Researchers at the Stanford University School of Medicine have succeeded in transforming skin cells directly into oligodendrocyte precursor cells, the cells that wrap nerve cells in the insulating myelin sheaths that help nerve signals propagate.
The current research was done in mice and rats. If the approach also works with human cells, it could eventually lead to cell therapies for diseases like inherited leukodystrophies — disorders of the brain’s white matter — and multiple sclerosis, as well as spinal cord injuries. The study was published online April 14 inNature Biotechnology.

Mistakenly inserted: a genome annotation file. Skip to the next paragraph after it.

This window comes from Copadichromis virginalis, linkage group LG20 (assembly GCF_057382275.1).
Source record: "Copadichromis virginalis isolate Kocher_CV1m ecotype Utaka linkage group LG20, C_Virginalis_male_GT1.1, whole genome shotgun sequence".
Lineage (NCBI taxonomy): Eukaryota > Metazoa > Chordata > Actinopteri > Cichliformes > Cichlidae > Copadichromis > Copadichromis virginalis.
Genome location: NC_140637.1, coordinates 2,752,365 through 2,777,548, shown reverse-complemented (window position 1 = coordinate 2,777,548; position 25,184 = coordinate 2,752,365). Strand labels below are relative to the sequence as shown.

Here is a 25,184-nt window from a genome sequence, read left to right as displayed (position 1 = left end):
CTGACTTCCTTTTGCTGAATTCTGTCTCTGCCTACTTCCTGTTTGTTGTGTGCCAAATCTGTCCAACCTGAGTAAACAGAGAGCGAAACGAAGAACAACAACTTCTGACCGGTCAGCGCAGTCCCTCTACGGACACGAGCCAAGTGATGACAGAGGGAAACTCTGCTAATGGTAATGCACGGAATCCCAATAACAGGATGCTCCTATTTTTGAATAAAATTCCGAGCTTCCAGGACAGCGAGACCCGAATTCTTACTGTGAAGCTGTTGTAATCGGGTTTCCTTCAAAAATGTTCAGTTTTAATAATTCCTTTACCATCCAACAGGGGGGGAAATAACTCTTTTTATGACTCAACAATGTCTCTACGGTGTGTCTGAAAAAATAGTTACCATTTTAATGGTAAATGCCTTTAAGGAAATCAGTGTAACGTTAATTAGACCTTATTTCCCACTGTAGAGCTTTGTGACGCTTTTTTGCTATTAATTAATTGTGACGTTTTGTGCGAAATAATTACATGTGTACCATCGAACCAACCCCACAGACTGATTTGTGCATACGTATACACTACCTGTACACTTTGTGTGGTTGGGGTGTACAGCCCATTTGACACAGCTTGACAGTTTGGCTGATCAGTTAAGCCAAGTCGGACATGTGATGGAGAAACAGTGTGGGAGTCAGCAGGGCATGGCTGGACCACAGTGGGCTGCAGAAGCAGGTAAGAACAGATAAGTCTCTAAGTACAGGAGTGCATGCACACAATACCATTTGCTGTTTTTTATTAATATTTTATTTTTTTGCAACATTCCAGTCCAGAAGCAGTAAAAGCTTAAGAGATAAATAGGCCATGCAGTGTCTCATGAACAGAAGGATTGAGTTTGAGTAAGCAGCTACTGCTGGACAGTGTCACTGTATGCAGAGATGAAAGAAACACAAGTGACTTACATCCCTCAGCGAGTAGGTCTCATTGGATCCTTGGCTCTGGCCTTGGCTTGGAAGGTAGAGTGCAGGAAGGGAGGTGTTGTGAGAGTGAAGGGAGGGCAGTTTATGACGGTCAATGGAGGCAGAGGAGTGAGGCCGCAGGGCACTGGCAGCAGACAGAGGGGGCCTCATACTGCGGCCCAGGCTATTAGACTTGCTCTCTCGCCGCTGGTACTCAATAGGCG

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New University research is being developed to grow back bones — and it’s not magic from a fantasy novel.
Bone scaffolds, which provide a base for stem cells to produce new bone, currently cost thousands of dollars for a single gram, making them difficult and nearly impossible for average people to buy.
But James Hollier, biological engineering senior, is conducting research to create bone scaffolds that are cheaper but still compatible with the body.
To make the scaffolds, Hollier first makes a solution of organic materials, such as collagen or cellulose, and then freezes it vertically. The porous scaffold is created by this freeze-drying because the water in the solution is removed.
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